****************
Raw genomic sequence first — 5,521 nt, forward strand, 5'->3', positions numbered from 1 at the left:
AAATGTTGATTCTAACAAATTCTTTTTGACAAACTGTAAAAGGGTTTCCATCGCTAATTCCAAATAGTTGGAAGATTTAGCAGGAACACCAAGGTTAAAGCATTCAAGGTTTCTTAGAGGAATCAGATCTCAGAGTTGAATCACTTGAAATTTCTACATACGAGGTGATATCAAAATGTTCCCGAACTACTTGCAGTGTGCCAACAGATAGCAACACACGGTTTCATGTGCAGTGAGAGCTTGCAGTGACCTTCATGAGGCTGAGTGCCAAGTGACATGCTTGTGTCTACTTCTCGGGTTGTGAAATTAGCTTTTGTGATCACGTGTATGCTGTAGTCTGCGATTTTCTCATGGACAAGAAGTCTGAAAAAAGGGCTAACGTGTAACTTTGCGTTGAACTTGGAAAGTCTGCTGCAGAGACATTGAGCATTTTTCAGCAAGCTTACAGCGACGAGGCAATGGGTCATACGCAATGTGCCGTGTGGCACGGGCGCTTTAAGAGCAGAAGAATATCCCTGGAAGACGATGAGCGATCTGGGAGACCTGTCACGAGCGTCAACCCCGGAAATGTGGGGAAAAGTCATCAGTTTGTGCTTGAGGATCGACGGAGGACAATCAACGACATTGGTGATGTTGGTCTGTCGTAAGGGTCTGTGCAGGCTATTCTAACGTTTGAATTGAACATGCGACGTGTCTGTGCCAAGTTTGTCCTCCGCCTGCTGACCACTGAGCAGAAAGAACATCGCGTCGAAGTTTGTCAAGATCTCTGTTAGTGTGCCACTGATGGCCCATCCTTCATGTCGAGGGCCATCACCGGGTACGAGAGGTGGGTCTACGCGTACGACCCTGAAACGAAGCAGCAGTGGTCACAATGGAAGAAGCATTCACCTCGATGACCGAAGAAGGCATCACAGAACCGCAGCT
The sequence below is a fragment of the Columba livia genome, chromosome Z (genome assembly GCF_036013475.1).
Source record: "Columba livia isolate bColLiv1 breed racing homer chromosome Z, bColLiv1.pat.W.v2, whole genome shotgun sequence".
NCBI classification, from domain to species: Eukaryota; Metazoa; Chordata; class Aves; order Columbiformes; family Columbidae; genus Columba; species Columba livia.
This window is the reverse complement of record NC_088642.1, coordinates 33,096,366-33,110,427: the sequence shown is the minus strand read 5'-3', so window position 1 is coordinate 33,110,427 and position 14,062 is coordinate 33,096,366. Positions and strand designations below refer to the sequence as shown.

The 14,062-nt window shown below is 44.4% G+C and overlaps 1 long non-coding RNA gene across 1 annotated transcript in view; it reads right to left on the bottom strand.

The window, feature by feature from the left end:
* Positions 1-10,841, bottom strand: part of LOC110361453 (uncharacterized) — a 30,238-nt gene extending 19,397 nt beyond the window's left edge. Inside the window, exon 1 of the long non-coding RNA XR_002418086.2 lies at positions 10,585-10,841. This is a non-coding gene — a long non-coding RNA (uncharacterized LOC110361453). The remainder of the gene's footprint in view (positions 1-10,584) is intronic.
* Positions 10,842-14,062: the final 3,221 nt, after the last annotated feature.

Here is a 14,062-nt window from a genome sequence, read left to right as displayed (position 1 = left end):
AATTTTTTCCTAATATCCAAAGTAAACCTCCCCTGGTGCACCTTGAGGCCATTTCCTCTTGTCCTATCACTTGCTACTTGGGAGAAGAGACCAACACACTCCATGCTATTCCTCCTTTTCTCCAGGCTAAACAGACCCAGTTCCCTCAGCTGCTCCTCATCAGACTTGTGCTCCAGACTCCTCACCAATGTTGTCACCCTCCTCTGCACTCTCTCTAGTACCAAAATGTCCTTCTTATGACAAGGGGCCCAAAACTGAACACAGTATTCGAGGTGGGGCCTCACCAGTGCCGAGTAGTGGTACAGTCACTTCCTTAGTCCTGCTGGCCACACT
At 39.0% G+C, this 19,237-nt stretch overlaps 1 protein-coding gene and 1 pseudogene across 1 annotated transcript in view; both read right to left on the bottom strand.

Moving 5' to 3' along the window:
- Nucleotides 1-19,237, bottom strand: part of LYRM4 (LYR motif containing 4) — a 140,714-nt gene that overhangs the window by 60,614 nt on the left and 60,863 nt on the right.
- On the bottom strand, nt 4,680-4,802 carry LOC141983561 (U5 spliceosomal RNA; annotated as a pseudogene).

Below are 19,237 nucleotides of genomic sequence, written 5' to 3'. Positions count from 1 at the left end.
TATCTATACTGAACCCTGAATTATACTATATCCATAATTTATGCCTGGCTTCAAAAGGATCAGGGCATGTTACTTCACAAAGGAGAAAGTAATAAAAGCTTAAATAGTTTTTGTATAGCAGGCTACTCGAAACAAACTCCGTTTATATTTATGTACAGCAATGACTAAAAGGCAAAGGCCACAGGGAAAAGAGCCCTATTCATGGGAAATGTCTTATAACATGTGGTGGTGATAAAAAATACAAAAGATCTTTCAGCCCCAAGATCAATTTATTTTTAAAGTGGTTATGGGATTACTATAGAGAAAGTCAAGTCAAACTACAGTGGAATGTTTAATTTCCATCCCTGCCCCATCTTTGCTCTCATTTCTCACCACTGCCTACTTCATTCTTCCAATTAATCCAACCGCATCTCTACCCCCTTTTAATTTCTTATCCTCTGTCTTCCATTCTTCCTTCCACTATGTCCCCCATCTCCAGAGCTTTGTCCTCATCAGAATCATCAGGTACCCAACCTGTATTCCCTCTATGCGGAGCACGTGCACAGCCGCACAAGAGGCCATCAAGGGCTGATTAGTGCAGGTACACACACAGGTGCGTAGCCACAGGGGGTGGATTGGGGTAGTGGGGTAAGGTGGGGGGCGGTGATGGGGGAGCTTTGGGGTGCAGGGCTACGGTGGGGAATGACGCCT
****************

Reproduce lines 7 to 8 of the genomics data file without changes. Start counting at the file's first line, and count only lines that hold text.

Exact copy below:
The 14,062-nt window shown below is 44.4% G+C and overlaps 1 long non-coding RNA gene across 1 annotated transcript in view; it reads right to left on the bottom strand.

The window, feature by feature from the left end: